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  • karenweber7

Full Moon, January 2023

Three days after Christmas the historic storm traveling across the country brought snow and wind to Santa Fe. It included a snow squall moving through the streets causing near zero visibility, and occasionally making a low and muffled roar. Looking out my loft window I could see swirling white with faint traces of the school buildings across the way. The squall lasted less than an hour. The next day the Sangre de Cristo mountains to the north were completely white from snow. Banks of narrow silver clouds passed across their summits.

At the Santa Fe Ski Basin that same day a moose was seen trotting along the winding road up to the basin. He was named Marty by the locals and media. This was not the only sighting of Marty at the basin. He was also seen on a mountain slope above the road. Marty is a young bull moose with a shining black coat, estimated to weigh 1,000 lbs. and probably come down from Colorado where moose were re-introduced years ago. His sighting in Santa Fe is the furthest south for a moose in New Mexico, making him a celebrity in the area. Other wildlife is present in and around Santa Fe, including black bears in the fall and occasionally a mountain lion walking an arroyo behind fenced backyards. Bobcats appear regularly as do coyotes, owls and hawks.

But it is this winter that has brought Marty.

With the devastating fires of the past summer and the subsequent floods, the locals have found a relief and a prophetic sign in the form of the moose. Some take it as a sign of something good to come, others of something wrong. Later today a radio station reported that the moose at the ski basin was not Marty, but a second moose. However, for most people that bull moose they may have seen in person or on social media is Marty, carrying whatever meaning they give him.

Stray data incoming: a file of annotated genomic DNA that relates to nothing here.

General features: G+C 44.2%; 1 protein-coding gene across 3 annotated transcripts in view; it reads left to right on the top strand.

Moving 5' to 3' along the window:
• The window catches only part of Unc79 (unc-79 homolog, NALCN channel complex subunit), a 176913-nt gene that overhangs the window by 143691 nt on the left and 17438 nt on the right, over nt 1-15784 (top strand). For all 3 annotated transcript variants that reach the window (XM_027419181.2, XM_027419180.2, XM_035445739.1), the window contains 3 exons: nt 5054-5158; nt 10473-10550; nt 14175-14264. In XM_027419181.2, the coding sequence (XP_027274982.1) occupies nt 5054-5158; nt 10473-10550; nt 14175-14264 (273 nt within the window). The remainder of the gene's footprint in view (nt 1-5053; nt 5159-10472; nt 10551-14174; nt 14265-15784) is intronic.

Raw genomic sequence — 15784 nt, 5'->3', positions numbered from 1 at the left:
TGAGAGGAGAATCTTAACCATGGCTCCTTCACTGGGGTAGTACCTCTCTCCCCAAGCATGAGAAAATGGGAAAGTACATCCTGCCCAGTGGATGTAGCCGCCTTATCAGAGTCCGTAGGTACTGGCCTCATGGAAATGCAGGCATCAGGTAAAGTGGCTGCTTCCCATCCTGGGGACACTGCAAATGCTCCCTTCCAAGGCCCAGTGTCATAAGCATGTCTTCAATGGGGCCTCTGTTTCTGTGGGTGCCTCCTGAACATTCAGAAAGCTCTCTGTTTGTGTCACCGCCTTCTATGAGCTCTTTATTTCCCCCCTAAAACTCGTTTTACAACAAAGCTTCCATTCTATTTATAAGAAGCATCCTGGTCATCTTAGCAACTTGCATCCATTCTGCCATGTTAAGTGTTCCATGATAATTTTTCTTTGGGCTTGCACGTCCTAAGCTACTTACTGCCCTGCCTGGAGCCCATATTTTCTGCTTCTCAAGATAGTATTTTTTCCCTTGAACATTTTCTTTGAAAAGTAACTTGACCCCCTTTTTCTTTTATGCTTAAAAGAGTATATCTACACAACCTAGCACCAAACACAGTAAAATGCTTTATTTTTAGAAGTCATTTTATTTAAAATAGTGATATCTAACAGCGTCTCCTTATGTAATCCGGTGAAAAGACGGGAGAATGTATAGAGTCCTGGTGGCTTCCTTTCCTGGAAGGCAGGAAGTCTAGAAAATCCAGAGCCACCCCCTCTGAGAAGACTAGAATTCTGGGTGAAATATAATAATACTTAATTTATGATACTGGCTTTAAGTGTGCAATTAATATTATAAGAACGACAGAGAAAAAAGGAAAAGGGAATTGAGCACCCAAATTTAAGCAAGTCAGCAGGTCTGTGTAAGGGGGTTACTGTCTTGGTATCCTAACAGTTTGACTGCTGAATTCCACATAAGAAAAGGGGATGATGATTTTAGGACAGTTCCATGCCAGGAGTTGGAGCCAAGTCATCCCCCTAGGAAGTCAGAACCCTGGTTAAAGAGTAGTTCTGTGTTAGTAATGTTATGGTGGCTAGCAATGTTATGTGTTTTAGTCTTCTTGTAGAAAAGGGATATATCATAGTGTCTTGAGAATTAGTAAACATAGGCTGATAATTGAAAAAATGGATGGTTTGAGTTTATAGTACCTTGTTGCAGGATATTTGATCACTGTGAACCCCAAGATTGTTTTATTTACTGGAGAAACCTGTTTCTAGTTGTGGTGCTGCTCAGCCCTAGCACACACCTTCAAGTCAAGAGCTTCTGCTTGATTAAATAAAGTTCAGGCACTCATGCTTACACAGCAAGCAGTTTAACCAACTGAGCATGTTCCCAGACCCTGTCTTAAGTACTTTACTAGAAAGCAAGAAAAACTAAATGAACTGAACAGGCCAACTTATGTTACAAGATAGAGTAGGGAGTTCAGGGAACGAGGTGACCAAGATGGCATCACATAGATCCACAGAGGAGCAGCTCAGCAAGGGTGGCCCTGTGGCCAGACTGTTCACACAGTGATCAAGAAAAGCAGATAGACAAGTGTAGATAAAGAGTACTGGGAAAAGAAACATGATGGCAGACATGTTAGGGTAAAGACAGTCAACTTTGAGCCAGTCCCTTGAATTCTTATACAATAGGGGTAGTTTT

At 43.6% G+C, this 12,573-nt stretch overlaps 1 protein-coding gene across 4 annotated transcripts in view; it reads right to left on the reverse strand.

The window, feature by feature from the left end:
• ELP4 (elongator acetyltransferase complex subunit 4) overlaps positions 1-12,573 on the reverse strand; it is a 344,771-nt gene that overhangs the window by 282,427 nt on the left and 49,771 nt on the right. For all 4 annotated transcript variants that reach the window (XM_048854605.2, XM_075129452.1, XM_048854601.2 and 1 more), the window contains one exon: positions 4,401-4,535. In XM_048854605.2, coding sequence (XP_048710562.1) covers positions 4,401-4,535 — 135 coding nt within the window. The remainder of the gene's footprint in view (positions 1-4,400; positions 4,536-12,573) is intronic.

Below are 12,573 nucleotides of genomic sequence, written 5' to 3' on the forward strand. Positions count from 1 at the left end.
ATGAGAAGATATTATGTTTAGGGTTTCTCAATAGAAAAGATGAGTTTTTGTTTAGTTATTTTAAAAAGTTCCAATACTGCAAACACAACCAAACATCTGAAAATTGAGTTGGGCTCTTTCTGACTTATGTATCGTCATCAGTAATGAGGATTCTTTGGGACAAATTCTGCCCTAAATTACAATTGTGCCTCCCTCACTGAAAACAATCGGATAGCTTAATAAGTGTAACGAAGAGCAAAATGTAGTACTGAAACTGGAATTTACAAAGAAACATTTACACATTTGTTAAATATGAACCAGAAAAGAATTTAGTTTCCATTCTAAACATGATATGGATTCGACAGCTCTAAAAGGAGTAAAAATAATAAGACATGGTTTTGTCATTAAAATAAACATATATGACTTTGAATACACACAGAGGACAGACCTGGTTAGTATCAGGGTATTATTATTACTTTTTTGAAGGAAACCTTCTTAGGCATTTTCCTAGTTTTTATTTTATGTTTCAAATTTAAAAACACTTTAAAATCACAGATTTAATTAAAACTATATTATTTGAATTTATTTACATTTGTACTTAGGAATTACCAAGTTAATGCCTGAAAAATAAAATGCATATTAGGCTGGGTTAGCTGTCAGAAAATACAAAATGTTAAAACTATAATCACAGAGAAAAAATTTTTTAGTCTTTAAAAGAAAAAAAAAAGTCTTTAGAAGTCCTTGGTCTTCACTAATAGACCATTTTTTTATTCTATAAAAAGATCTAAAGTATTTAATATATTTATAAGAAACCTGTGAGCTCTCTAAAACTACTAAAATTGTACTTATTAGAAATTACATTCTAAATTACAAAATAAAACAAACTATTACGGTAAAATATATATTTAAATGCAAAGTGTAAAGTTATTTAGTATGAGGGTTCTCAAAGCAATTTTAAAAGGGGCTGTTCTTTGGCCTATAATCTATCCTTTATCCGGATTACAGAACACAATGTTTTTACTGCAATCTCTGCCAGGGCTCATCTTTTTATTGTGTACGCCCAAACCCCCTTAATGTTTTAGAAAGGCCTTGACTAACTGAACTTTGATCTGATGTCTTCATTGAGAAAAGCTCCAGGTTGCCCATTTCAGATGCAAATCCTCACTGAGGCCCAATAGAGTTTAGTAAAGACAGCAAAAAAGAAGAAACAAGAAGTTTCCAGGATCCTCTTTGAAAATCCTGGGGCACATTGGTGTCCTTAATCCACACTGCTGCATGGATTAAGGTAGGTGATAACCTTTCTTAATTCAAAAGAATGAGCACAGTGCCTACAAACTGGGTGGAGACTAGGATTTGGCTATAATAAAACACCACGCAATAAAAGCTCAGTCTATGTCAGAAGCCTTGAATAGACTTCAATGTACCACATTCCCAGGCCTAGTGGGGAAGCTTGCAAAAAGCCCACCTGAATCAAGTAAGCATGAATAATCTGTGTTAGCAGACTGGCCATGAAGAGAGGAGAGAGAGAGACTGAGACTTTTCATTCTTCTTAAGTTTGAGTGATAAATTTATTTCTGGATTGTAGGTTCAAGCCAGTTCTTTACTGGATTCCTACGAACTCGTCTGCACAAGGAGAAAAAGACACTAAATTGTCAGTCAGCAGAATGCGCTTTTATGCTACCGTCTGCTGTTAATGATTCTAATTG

As a child, my uncle in Minnesota told me stories about hunting moose. I asked an acquaintance at the recreation center about Marty. Robb is a long-time hunter and he told me it was illegal in New Mexico to hunt moose. I wondered though if he could be killed, like the protected Mexican gray wolves in parts of the state who regardless of such protection have been hunted illegally. “No,” he said, “it’s about ethical hunting.”

From my backyard I can see the mountains and the remaining Christmas lights along my neighbors’ roofs. There are fewer birds visiting though house sparrows and finches and spotted towhees come often to the bird feeder. Melted snow has made a top layer of mud in the backyard. Maddie has dug a design of various holes through the middle of it. The floors in the house also now have their own designs of dried paw prints from front door to dog door to water bowl to up the staircase. On the bed upstairs my grandmother’s quilt has been patterned where Maddie likes to circle a few times and lay down to sleep.

With more snow and rain predicted, I’ve not tried to wipe them away.

Karen Weber

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